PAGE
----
Twice per week, or 3 times tops should be even more than enough. After all, there is vitamin C is in other guinea pig foods as well!

Some people say guinea pigs should eat frozen blueberries because, in this state, the fruit has more antioxidants. On the other hand, others claim fresh blueberries are better because frozen foods are not good for the digestive system of guinea pigs. Bear in mind, frozen blueberries might cause your furry pet to have diarrhea.

What about dried blueberries? This is not a bad option but this still needs restrictions. Dried blueberries have even more sugar than raw blueberries, and this might present an even bigger health risk, sugar-wise.


For one cup of blueberries, these are the nutrition facts

  • 84 calories
  • 4 g of fiber (good for digestion)
  • 15 g of sugar (instant energy and calories)
  • 1 g of protein (enough protein for a fruit)
  • 21 g of carbs (for a quick burst of energy)
  • 14 g of vitamin C (more than enough for optimal vitamin dose)
  • 28 mcg of vitamin K (good for bone health and fast healing of wounds)

Apart from these, blueberries also have vitamins A, B1, B2, B3, B5, B6, B9, and vitamin E. There are also minerals for the optimal health as well, like calcium, sodium, zinc, iron, and phosphorus.

If you are giving blueberries to the guinea pig for the first time do it slowly and gradually.


Risks to Consider When Feeding Blueberries to Guinea Pigs

You need to remember that even though blueberries are healthy for you, they might be too much for the guinea pig. Yes, they have vitamin C, but the amount of sugar in this fruit is too much for the guinea pig. You can avoid most health issues from blueberries if you serve it sparingly.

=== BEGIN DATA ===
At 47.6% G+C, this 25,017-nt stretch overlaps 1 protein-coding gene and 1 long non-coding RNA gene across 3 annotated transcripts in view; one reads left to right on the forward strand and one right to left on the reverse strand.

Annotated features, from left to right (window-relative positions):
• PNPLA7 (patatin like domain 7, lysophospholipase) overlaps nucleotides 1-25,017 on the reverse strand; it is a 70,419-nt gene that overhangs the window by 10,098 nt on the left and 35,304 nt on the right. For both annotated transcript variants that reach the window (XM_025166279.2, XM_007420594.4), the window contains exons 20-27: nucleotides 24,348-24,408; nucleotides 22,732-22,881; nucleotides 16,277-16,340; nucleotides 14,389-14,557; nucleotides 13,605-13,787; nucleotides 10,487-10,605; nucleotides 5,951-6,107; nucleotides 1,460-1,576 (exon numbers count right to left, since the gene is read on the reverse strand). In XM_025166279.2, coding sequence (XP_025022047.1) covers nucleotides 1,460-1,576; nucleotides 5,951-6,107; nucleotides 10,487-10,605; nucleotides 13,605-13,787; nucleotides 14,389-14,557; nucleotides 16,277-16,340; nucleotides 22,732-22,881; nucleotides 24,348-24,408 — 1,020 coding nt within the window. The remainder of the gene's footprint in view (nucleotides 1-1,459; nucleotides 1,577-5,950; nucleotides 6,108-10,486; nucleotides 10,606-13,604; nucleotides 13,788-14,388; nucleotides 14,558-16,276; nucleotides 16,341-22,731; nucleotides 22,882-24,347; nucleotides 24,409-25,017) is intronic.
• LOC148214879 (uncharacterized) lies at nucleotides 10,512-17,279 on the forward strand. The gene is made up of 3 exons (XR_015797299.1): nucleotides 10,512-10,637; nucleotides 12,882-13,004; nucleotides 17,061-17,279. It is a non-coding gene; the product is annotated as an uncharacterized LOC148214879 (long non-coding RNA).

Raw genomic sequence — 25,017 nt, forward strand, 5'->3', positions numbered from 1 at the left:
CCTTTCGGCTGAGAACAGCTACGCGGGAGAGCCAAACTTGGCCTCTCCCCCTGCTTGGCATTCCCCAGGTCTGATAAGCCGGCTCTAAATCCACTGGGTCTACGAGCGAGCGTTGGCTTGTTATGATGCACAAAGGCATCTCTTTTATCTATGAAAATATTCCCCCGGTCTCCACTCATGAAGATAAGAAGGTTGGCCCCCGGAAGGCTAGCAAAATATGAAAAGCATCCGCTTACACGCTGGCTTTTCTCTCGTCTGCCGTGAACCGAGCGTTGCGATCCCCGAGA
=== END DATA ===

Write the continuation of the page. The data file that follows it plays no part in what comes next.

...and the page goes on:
• The side effect of too many blueberries can be diarrhea and digestive issues. Guinea pigs are very adorable and they can convince you to give them almost a handful of blueberries! This is a big no-no, so just imagine how bad the tummy would be after too many blueberries. There is lots of fiber in them too, and this will upset the intestines. Not just intestines, but overall digestion will be more sensitive, the guinea pig would have gasses and bloating, or even belly pains and discomfort.

 

  • If the guinea pig is pregnant, too many blueberries is a tricky thing. They have lots of nutrients and nutrients in these quantities might be excessive for the mother and the unborn guinea pig – always consult the vet for the nutrition of the mother.

 

  • If the guinea pig consumes too many blueberries or too often, they will ingest too much sugar as well. The risks of excess sugar for guinea pigs is that they too prone to obesity, digestion complications, and problems, and also there is a risk of diabetes.

 

  • Too many blueberries and too often might irritate the delicate tissues in the mouth of a guinea pig. The oral health of guinea pigs is already fragile as it is, so why provoke it with fruit acids so often? Their mouth might get sore from a high amount of fruit acids, so such foods should be used sparingly.

Quick Facts on Blueberries:

  • Guinea pigs can eat blueberries but in moderation.
  • Blueberries are full of vitamin C, but they also contain sugar which is bad for a guinea pig.
  • This fruit keeps the guinea pigs healthy, mostly their teeth and body tissues.
  • Blueberries protect them from cognitive damages, slow healing of wounds, from scurvy, and from most cancers.
  • Excess blueberries can cause sores around or in the mouth, gasses, diarrhea and upset belly.
  • Blueberries should be given to guinea pigs 2-3 times weekly.
  • The normal serving per a guinea pig is 2-3 blueberries.
  • Frozen blueberries might retain more antioxidants, but raw fresh ones are better digested by guinea pigs.
  • Guinea pigs can develop diabetes too, and excess sugary fruits might increase that risk.

Before I let you go, one final thought on food. With food, you can’t ever be too careful which is why I get all guinea pig food from a reliable source such as Amazon. If you are not sure what to order but believe your little piggies deserve some great treats please check our Helpful Guide to the Best Guinea Pig Treats to get some ideas. We have also made a full list of foods that guinea pigs can and can’t eat (150+ Types of Foods). Be sure to also check our recommended products page for everything you will ever need to assure a happy life for your Guinea Pigs. Hope this information was helpful and you have found the answer you were looking for.